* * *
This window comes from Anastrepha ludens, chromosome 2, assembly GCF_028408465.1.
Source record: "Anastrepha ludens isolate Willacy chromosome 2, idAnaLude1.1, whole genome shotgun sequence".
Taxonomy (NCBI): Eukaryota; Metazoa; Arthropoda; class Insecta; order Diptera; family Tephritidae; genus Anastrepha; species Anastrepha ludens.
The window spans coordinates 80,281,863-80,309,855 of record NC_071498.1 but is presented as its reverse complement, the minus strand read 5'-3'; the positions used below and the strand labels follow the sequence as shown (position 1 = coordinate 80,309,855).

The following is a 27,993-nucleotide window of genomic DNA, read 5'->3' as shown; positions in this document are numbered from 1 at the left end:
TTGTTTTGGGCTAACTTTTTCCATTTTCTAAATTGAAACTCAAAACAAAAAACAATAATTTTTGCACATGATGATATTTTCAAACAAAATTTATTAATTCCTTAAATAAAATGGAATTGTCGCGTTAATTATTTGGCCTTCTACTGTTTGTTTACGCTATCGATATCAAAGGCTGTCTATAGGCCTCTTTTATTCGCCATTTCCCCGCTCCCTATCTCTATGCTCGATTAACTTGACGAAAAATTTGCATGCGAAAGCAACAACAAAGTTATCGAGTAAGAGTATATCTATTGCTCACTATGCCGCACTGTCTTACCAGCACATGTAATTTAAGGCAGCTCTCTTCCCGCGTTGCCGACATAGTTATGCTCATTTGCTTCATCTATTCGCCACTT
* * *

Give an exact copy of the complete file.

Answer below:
This window comes from Anastrepha ludens, chromosome 2, assembly GCF_028408465.1.
Source record: "Anastrepha ludens isolate Willacy chromosome 2, idAnaLude1.1, whole genome shotgun sequence".
Taxonomy (NCBI): Eukaryota; Metazoa; Arthropoda; class Insecta; order Diptera; family Tephritidae; genus Anastrepha; species Anastrepha ludens.
The window spans coordinates 80,281,863-80,309,855 of record NC_071498.1 but is presented as its reverse complement, the minus strand read 5'-3'; the positions used below and the strand labels follow the sequence as shown (position 1 = coordinate 80,309,855).

The following is a 27,993-nucleotide window of genomic DNA, read 5'->3' as shown; positions in this document are numbered from 1 at the left end:
TTGTTTTGGGCTAACTTTTTCCATTTTCTAAATTGAAACTCAAAACAAAAAACAATAATTTTTGCACATGATGATATTTTCAAACAAAATTTATTAATTCCTTAAATAAAATGGAATTGTCGCGTTAATTATTTGGCCTTCTACTGTTTGTTTACGCTATCGATATCAAAGGCTGTCTATAGGCCTCTTTTATTCGCCATTTCCCCGCTCCCTATCTCTATGCTCGATTAACTTGACGAAAAATTTGCATGCGAAAGCAACAACAAAGTTATCGAGTAAGAGTATATCTATTGCTCACTATGCCGCACTGTCTTACCAGCACATGTAATTTAAGGCAGCTCTCTTCCCGCGTTGCCGACATAGTTATGCTCATTTGCTTCATCTATTCGCCACTT